Surviving preseason injury-free, Beshaw continued to regain his college-level fitness and form slowly; Cardillo deployed him as an impact sub for between 30 and 50 minutes each game during the nonconference slate, a soft portion of the schedule that Buffalo State swept.
As grueling SUNYAC play unfolded – especially the conference's harsh back-to-back weekend games – Beshaw hovered around 35-40 minutes per match.
The Bengals have instituted a slightly more forgiving training schedule, especially through the dense conference season, in order to avoid wear-and-tear injuries. Other than serious injuries to Drew Braun and Moe Saif, Buffalo State has remained mostly healthy.
"It's knowing when to rest, when to load, when to taper throughout the week, and giving them time off or days off that maybe you'd probably train," explained Cardillo. "The rest does more than going on the field to do something physical or tactical to get them prepared."
For Beshaw, simply staying on the pitch was enough to resurrect some of the gifts that once attracted the Bonnies, an NCAA Division I team, to his skill set. The midfielder-forward is the fast-quick-strong combination that creates mismatches, especially in isolation, and Cardillo gives him plenty of freedom to run at defenders and create for others.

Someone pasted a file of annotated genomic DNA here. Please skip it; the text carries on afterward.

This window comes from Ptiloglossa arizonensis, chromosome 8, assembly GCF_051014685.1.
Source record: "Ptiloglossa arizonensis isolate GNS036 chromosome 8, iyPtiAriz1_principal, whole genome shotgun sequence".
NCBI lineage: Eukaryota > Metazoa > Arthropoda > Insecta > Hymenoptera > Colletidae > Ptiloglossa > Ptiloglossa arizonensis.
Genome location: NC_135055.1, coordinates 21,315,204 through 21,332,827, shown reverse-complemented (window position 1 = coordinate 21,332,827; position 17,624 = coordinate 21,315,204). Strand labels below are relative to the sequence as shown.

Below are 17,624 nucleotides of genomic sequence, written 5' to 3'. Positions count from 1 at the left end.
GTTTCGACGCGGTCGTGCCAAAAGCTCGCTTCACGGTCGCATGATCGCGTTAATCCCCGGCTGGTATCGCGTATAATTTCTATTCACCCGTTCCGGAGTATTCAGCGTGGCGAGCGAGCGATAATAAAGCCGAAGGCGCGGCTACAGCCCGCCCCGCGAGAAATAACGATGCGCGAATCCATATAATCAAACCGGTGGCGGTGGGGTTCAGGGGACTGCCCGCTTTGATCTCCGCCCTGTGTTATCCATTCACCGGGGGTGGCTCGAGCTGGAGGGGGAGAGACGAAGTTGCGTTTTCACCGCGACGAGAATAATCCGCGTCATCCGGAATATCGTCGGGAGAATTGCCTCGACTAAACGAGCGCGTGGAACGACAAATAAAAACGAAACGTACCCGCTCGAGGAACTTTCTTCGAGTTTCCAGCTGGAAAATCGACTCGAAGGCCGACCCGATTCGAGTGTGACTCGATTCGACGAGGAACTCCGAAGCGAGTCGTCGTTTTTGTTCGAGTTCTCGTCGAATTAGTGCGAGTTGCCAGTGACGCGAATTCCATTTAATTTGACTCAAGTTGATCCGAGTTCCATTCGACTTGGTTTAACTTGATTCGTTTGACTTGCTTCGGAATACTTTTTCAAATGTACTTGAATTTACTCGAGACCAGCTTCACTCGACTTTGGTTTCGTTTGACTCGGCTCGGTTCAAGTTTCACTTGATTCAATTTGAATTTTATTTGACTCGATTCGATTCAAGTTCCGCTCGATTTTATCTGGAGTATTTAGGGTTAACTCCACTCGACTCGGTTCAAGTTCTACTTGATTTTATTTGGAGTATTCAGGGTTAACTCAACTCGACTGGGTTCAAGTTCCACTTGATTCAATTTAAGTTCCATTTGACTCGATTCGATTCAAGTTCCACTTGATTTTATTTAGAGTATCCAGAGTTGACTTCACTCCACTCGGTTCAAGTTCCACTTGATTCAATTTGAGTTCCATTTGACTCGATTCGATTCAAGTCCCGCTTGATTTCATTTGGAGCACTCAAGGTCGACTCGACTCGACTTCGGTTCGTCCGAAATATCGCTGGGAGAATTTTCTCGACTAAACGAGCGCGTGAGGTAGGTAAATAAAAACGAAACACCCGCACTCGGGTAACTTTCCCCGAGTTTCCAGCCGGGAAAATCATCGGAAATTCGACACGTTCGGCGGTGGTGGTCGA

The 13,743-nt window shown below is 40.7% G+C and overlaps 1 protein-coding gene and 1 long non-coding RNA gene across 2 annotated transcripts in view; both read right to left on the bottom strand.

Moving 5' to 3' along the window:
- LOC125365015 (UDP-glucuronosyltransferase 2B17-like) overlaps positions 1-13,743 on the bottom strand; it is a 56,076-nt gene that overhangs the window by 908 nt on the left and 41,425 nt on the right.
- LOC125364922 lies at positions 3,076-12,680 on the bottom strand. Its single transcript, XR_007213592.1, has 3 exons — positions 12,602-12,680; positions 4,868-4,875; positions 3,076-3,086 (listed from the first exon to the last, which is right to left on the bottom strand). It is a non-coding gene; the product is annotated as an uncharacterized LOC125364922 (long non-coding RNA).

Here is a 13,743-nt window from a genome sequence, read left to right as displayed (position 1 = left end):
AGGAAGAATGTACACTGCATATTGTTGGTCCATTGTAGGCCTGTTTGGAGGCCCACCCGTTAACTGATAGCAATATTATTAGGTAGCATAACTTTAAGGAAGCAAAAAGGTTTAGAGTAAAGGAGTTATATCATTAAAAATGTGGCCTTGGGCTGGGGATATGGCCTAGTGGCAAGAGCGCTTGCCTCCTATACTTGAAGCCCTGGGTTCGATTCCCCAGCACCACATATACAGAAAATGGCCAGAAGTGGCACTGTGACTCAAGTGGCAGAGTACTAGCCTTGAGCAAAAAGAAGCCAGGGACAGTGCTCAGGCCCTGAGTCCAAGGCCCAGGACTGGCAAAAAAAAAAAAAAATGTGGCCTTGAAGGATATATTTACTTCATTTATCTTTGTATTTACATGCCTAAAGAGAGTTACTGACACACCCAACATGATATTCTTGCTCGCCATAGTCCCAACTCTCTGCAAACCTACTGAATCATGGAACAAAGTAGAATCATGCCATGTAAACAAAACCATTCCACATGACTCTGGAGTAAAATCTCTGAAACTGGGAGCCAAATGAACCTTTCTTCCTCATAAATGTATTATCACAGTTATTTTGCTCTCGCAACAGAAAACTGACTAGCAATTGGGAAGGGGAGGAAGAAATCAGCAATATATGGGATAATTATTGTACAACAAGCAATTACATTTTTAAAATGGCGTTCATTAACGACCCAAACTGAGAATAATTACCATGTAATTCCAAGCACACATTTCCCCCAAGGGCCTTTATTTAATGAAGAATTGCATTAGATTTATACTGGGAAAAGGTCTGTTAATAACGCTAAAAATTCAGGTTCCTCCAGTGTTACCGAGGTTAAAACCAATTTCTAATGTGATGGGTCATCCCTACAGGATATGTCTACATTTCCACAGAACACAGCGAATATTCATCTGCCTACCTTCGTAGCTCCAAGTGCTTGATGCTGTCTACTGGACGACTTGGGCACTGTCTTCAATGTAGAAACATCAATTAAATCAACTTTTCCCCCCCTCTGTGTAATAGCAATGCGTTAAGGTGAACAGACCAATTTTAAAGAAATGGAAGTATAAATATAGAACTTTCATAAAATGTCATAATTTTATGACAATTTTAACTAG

The second half to Beshaw's season has been so exceptional that he cracked the starting 11 for the final conference weekend, including an emotional Senior Day against Oswego on Oct. 26.
Walking out with his mother, Caryn (who scored some clutch goals in her day), Beshaw was equal parts emotional and fired up for the moment, recognition for how much he'd overcome to even experience a Senior Day.
The script played out perfectly. Just six minutes into the game, the Bengals' Saleman Salim hustled to keep a long ball in play at the Lakers' end line, then deftly kept the ball in play.
A split-second of indecision between Oswego's back line and goalkeeper allowed Beshaw to pounce, sweeping his left foot across the loose ball and placing it in the right corner – before getting mobbed by joyous teammates, many of whom understood the greater meaning of the goal, his first of the season.
"I was so relieved, man. It was just straight relief," the goalscorer remembered. Buffalo State went on to win, 2-0, clinching the third seed in the SUNYAC playoffs and at least one more home game for Beshaw's career.
After the game, Cardillo was ecstatic for Beshaw.
"It's just a testament to how he strong he has worked coming back from two knees and a meniscus – that's so hard to do," the second-year head coach said.
"Not many people can do that, and him coming back and [scoring] is validation for the hard work he's put in for the last four or five years."
While the concerns were real in August, there's no doubt in Beshaw's mind that he made the right decision in giving college soccer one more try. He still has more chances to shine, too, with Buffalo State's quarterfinal match slated for 1 p.m. Nov. 2 vs. Brockport at Coyer Field.
"I love being on this team, I love everyone on the team. I'm very happy to be here," he said.